Gauteng Community Safety MEC Sizakele Nkosi-Malobane on Tuessday reassured the public that student l.
FOR some people, being diagnosed with HIV can mean the end of the world - but not for Angie Diale.
After being diagnosed with HIV shortly after the birth of her son, who is now 10 years old, Diale had to deal with the harsh reality of being discriminated against because of her status. Instead of feeling pity for herself Diale, a qualified nurse, turned what others saw as a curse into a life-changing experience.
"I had to face the stigma and discrimination at work after disclosing my status but instead of feeling sorry for myself I decided to go on a journey to educate people about HIV and Aids," she says.
She began setting up HIV wellness clinics in various townships around Soweto and in Mpumalanga.
Her focus, she says, is not only to educate but also to work towards eradicating the stigma attached to HIV.
"I do radio and television programmes where I engage various people on the issue, especially the youth," she says.
Determined to make a difference, Diale not only empowered herself with information on HIV and Aids, she also made it her mission to include all stakeholders to ensure that the message filtered down to the relevant people.
"I advise the government, media, businesses and NGOs on HIV and Aids-related issues ranging from advocacy, prevention, care, support, treatment, capacity-building and mentoring to employment assistance programmes," she says.
She has also worked for World Vision South Africa in Orlando East, where she coordinated home-based care activities and support groups for people with HIV and Aids.
A staunch believer in community development, Diale, who has also worked as a content adviser and editor with the Gauteng education department on the development of life orientation modules for Grades 10, 11 and 12 that are part of the school curriculum, is not new to the world of activism.
During her youth in Meadowlands, Soweto, where she grew up, Diale and her peers were instrumental in bringing political change to their community.
She worked as a student nurse at Sandringham Gardens and later went on to the Johannesburg Hospital to further her career. She became involved in her local civic association as a health coordinator and founded the Democratic Nursing Organisation of SA.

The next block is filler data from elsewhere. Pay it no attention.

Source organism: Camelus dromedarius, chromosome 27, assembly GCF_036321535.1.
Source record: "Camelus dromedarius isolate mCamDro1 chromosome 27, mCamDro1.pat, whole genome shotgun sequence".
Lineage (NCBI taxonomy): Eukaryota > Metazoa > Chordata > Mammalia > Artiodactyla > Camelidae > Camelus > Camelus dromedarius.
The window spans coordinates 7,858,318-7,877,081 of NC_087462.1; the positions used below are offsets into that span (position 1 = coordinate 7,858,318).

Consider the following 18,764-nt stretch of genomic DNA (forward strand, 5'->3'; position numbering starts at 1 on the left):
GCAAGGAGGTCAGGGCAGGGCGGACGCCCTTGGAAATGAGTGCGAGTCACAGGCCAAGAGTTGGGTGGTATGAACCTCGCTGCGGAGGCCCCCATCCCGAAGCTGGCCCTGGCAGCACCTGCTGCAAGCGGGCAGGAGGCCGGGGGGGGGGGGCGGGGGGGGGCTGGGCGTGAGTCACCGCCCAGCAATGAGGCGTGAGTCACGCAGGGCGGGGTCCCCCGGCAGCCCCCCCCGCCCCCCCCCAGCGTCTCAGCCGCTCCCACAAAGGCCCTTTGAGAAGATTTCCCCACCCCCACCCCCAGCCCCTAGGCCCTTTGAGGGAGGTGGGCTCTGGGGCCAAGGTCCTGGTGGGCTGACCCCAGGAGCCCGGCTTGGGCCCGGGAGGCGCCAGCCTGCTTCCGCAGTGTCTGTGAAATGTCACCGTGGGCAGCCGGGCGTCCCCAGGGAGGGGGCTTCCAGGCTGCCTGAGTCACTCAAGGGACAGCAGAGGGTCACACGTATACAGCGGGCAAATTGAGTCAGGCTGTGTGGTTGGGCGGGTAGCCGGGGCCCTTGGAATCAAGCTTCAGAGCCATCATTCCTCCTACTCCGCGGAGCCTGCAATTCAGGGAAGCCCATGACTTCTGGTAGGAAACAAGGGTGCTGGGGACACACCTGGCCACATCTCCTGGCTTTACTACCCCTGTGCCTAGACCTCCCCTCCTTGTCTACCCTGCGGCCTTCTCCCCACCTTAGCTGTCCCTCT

She has also assisted in the development of a pocket guide for nurses on HIV and Aids nursing care and has published articles on how parents can disclose their status to their children.
The highlights of her journey, she says, include being selected to facilitate the Solidarity Intergenerational Dialogue for the Office of the President and being nominated to be part of the Gauteng Inter-sectoral Aids Unit's new task team.
She also mentions her new television show, Relate, which is being screened on SABC1.
Caring never ends for Diale. Apart from being an agony aunt for Bona magazine and author of Goreng Basadi? Goreng Basadi? Why Women?, a book that focuses on challenges facing women, Diale recently established an organisation that provides shelter for HIV-positive and abused young mothers and their children.
"The aim is to keep them there until we find a permanent home for them."
She says her objectives in establishing the organisation are to prolong the lives of young mothers, develop their economic skills and reduce the number of orphaned and vulnerable children.
Diale believes that byproviding access to counselling and testing, making referrals to government sites for medical care, providing support and having access to treatment, the fight against the pandemic can be won.
She will be a guest speaker at the Sowetan Women's Club gathering next Thursday at Emperors Palace. The event, assisted by Revlon, Kahlua and Visa, starts at 6pm.
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